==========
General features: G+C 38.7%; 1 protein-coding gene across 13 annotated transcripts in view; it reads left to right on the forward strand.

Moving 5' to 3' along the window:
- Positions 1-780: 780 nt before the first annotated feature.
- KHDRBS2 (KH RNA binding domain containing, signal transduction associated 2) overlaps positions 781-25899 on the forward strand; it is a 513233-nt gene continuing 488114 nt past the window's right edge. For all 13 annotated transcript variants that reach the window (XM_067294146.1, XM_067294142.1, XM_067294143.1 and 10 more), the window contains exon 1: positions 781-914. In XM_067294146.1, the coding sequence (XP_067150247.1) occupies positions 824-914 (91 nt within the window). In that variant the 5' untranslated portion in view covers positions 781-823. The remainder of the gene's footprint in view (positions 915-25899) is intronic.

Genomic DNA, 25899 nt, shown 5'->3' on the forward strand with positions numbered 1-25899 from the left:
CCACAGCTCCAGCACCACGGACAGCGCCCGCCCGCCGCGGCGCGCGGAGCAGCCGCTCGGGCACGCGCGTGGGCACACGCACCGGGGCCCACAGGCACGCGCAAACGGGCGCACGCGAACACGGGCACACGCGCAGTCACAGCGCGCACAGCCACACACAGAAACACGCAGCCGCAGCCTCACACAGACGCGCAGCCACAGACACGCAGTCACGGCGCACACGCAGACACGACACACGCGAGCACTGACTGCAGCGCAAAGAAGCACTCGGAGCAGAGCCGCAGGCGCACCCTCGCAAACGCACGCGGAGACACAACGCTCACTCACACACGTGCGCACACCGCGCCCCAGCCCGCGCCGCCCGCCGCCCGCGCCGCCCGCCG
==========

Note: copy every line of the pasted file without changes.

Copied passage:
General features: G+C 38.7%; 1 protein-coding gene across 13 annotated transcripts in view; it reads left to right on the forward strand.

Moving 5' to 3' along the window:
- Positions 1-780: 780 nt before the first annotated feature.
- KHDRBS2 (KH RNA binding domain containing, signal transduction associated 2) overlaps positions 781-25899 on the forward strand; it is a 513233-nt gene continuing 488114 nt past the window's right edge. For all 13 annotated transcript variants that reach the window (XM_067294146.1, XM_067294142.1, XM_067294143.1 and 10 more), the window contains exon 1: positions 781-914. In XM_067294146.1, the coding sequence (XP_067150247.1) occupies positions 824-914 (91 nt within the window). In that variant the 5' untranslated portion in view covers positions 781-823. The remainder of the gene's footprint in view (positions 915-25899) is intronic.

Genomic DNA, 25899 nt, shown 5'->3' on the forward strand with positions numbered 1-25899 from the left:
CCACAGCTCCAGCACCACGGACAGCGCCCGCCCGCCGCGGCGCGCGGAGCAGCCGCTCGGGCACGCGCGTGGGCACACGCACCGGGGCCCACAGGCACGCGCAAACGGGCGCACGCGAACACGGGCACACGCGCAGTCACAGCGCGCACAGCCACACACAGAAACACGCAGCCGCAGCCTCACACAGACGCGCAGCCACAGACACGCAGTCACGGCGCACACGCAGACACGACACACGCGAGCACTGACTGCAGCGCAAAGAAGCACTCGGAGCAGAGCCGCAGGCGCACCCTCGCAAACGCACGCGGAGACACAACGCTCACTCACACACGTGCGCACACCGCGCCCCAGCCCGCGCCGCCCGCCGCCCGCGCCGCCCGCCG